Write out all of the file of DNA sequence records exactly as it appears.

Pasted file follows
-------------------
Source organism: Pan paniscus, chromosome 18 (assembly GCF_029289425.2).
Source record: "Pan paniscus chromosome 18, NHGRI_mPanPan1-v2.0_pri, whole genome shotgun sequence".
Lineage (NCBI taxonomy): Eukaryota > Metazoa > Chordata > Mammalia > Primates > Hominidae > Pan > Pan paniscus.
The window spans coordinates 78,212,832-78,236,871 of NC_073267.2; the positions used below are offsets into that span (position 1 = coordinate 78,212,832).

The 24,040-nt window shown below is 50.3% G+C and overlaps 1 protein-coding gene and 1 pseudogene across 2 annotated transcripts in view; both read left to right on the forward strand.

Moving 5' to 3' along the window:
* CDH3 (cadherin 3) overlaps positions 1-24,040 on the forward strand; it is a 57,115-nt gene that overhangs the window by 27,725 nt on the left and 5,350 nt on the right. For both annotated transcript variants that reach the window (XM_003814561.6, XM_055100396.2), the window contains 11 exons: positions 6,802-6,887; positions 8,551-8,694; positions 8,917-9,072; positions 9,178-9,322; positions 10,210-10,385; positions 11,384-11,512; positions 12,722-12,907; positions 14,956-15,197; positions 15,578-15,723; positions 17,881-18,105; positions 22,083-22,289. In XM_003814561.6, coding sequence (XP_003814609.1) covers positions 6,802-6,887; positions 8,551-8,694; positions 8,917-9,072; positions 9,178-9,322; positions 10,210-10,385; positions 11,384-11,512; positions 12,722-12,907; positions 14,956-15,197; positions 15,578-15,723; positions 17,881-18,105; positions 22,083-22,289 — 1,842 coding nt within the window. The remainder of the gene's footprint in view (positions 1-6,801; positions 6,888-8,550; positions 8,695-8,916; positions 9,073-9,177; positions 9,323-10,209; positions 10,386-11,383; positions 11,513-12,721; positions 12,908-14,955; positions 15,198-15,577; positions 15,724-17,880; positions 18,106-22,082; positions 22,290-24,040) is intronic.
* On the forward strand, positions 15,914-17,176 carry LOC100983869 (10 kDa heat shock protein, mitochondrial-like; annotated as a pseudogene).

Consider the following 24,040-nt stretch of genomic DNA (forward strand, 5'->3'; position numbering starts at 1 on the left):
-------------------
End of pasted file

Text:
Source organism: Pan paniscus, chromosome 18 (assembly GCF_029289425.2).
Source record: "Pan paniscus chromosome 18, NHGRI_mPanPan1-v2.0_pri, whole genome shotgun sequence".
Lineage (NCBI taxonomy): Eukaryota > Metazoa > Chordata > Mammalia > Primates > Hominidae > Pan > Pan paniscus.
The window spans coordinates 78,212,832-78,236,871 of NC_073267.2; the positions used below are offsets into that span (position 1 = coordinate 78,212,832).

The 24,040-nt window shown below is 50.3% G+C and overlaps 1 protein-coding gene and 1 pseudogene across 2 annotated transcripts in view; both read left to right on the forward strand.

Moving 5' to 3' along the window:
* CDH3 (cadherin 3) overlaps positions 1-24,040 on the forward strand; it is a 57,115-nt gene that overhangs the window by 27,725 nt on the left and 5,350 nt on the right. For both annotated transcript variants that reach the window (XM_003814561.6, XM_055100396.2), the window contains 11 exons: positions 6,802-6,887; positions 8,551-8,694; positions 8,917-9,072; positions 9,178-9,322; positions 10,210-10,385; positions 11,384-11,512; positions 12,722-12,907; positions 14,956-15,197; positions 15,578-15,723; positions 17,881-18,105; positions 22,083-22,289. In XM_003814561.6, coding sequence (XP_003814609.1) covers positions 6,802-6,887; positions 8,551-8,694; positions 8,917-9,072; positions 9,178-9,322; positions 10,210-10,385; positions 11,384-11,512; positions 12,722-12,907; positions 14,956-15,197; positions 15,578-15,723; positions 17,881-18,105; positions 22,083-22,289 — 1,842 coding nt within the window. The remainder of the gene's footprint in view (positions 1-6,801; positions 6,888-8,550; positions 8,695-8,916; positions 9,073-9,177; positions 9,323-10,209; positions 10,386-11,383; positions 11,513-12,721; positions 12,908-14,955; positions 15,198-15,577; positions 15,724-17,880; positions 18,106-22,082; positions 22,290-24,040) is intronic.
* On the forward strand, positions 15,914-17,176 carry LOC100983869 (10 kDa heat shock protein, mitochondrial-like; annotated as a pseudogene).

Consider the following 24,040-nt stretch of genomic DNA (forward strand, 5'->3'; position numbering starts at 1 on the left):